As described previously, the random effects due to σ^{2}_{A }(A_{ij}, the sigmasquared A residuals, or SSARs) can be used as a continuous phenotype in a linkage analysis [11,12]. The SSARs for the gradient (A.time_{ij}, the sigmasquared A time residuals or SSATRs), may also be used in such a way. The estimated SSARs and SSATRs were used as continuous phenotypes in a multipoint variance components linkage analysis that was performed using SOLAR v1.7.4 [13]. All 395 markers were included. The most common approach undertaken in previous genetic analyses of longitudinal data has been to estimate a simple linear gradient in each subject and then use this as a phenotype. Therefore, in order to compare our SSAR methodology to such an approach, we also estimated a simple linear gradient in each subject and used this as an outcome into the SOLAR linkage analyses.
Results
Results from fitting the variance components model in WinBUGS are shown in Table 1. Both means ('best estimates') and 95% credible intervals are presented for each parameter. We deliberately excluded certain intermediate phenotypes (such as cholesterol and BMI) from the model even though they were clearly related to SBP, because we did not want to model away their contribution to variation in SBP.
Table 1. Results from main model
The size of σ^{2}_{A.time }(relative to the other variance components for the gradient) gave a h^{2}_{N }estimate of ~9.2%, suggesting that genes do influence the rate of change of SBP with age, but that nongenetic influences due to shared familial or sibling environment are more important. In contrast, the variance components estimates for the intercept suggest that additive genetic effects are the largest component of variance for SBP at the mean age (h^{2}_{N }~ 43.9%).
The mean rate of change of SBP with each year was 0.62, suggesting that for the average individual, SBP increases by approximately 6.2 mm Hg every 10 years. A nonlinear effect was also apparent, since the credible intervals for both the quadratic and cubic terms excluded 0 (Figure 1).
Figure 1. Modeled agerelated change in SBP over time (model adjusted for treatment, weight, drink, sex and cohort membership).
Other covariates also appeared to influence SBP. Males tended to have lower SBP than females, and individuals from the second cohort tended to have lower SBP than those included in the first cohort. Both increasing weight and number of drinks consumed per day was significantly associated with increased SBP. Height and number of cigarettes per day appeared to show little association with SBP.
Results changed little when σ^{2}_{E.time }was excluded, when σ^{2}_{C }and σ^{2}_{C.time }were excluded, when σ^{2}_{Cs }and σ^{2}_{Cs.time }were excluded, and when the SBP adjustment (for those on blood pressure treatment) was changed to +5 mm Hg or +20 mm Hg (instead of +10 mm Hg). A number of genomewide significant [14] linkages were found for both the SSARs and the SSATRs (Tables 2 and 3). No evidence of genomewide significant linkage was found for the simple linear slope. The results suggested that one or more major loci regulating change in SBP over time may localize to chromosomes 2, 3, 4, 6, 10, 11, 17, and 19 (Table 2). The results also suggested that one or more major loci regulating level of SBP may localize to chromosomes 3, 8, and 14 (Table 3).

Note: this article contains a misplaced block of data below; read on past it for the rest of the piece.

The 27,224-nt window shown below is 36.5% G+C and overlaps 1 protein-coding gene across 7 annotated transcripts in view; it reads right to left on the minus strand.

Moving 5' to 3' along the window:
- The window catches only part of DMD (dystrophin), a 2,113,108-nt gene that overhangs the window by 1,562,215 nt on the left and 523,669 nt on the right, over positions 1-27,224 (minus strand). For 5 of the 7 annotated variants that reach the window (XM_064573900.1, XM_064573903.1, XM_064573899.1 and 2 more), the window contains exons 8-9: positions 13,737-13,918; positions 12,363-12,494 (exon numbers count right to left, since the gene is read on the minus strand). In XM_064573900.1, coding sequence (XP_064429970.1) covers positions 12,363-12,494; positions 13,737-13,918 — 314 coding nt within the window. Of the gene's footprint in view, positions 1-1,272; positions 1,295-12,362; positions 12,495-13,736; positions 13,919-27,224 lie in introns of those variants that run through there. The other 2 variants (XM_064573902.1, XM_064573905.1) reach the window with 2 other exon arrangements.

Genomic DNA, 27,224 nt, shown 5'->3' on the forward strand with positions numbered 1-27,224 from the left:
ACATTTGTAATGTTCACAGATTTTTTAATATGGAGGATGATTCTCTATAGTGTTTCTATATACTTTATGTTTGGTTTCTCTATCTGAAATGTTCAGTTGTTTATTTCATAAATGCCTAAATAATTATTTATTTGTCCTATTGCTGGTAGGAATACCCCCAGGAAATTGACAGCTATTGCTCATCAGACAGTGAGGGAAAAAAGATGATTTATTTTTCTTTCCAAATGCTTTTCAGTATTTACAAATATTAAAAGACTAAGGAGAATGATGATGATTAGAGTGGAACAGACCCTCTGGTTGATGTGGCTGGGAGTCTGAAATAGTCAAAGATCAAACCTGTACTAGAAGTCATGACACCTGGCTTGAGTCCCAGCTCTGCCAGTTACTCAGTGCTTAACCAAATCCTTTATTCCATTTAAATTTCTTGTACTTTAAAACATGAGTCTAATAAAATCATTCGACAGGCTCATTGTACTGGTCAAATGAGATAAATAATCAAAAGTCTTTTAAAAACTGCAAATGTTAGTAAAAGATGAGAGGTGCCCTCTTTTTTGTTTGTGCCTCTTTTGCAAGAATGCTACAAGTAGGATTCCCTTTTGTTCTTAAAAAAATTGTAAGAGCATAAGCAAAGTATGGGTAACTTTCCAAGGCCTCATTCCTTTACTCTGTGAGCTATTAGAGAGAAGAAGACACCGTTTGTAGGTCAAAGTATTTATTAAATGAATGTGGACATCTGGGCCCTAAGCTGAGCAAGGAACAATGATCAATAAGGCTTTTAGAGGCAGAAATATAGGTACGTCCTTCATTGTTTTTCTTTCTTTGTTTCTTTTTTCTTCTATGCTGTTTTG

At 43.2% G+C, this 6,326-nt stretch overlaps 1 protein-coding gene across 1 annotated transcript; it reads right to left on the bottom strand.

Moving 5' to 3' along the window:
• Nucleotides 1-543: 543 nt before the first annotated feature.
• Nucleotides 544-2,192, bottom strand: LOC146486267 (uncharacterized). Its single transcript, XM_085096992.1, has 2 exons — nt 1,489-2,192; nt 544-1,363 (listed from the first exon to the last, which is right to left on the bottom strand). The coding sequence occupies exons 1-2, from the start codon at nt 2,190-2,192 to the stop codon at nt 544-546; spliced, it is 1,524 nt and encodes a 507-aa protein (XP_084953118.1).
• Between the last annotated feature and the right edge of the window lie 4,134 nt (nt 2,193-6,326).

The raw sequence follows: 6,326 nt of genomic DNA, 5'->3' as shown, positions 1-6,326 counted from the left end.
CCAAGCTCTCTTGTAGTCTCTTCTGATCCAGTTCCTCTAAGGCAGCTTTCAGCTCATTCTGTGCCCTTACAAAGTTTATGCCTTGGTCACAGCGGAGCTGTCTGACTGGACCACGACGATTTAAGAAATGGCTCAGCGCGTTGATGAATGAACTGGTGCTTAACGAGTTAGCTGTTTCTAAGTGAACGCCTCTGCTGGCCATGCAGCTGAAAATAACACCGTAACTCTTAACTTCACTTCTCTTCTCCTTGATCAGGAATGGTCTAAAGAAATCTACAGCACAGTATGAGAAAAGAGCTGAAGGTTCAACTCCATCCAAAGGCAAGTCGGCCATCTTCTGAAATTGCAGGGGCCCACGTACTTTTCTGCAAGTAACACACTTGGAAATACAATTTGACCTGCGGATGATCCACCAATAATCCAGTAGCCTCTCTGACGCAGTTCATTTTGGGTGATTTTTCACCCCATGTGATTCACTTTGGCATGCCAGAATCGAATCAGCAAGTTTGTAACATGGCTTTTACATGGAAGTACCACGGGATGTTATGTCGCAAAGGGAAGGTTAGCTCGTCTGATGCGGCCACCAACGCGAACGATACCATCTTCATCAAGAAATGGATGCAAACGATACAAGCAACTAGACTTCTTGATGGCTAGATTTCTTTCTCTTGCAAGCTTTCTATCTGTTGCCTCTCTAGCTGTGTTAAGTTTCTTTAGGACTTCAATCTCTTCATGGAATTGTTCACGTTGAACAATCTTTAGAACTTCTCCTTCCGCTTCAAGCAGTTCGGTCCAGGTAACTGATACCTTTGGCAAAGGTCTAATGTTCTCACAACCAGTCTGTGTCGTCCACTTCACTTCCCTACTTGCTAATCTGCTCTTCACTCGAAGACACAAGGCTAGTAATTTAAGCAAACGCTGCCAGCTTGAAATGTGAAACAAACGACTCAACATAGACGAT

Discussion
Our methods for the analysis of longitudinal data in pedigrees have several advantages. They make full use of the information contained in the repeated observations for each individual, without first requiring the information to be summarized in some way. It is simple to include extra covariates or singlenucleotide polymorphism genotypes (i.e., association analysis). They allow the inclusion of all pedigree members, without requiring decomposition of the pedigrees into smaller structures. These adjusted phenotypes can then be usefully used in linkage analyses. The results obtained suggest that our extended variance components models perform well in practice. They are relatively straightforward to fit, and produce useful and biologically plausible results.
Previous analyses of these data suggested a major locus regulating longitudinal SBP on chromosome 17 (multipoint LOD = 4.97 at 67 cM) [15]. This finding is broadly consistent (within 25 cM) of our finding on chromosome 17 for SSATR (multipoint LOD = 3.97 at 89 cM) (Table 2). Differences in results between this previous study [15] and our study may relate to differences in phenotypic definition (Levy et al. analyzed a residualized linear slope adjusted for BMI), differences in dealing with antihypertensive treatment, and differences in the subset of the Framingham Heart Study data analyzed.
Our results support a genetic component to both SBP and change in SBP with age, and are consistent with a complex, multifactorial susceptibility to the development of hypertension. The use of SSARs derived from quantitative traits as input to a conventional linkage analysis has previously been investigated using both real [11] and simulated data [12], and appears to be valuable in the linkage analysis of genetically complex traits. An analysis of the GAW13 simulated data using these methods [6] produced answers that corresponded well with the simulating model. We have now demonstrated in this paper the use of SSARs in the context of longitudinal family data.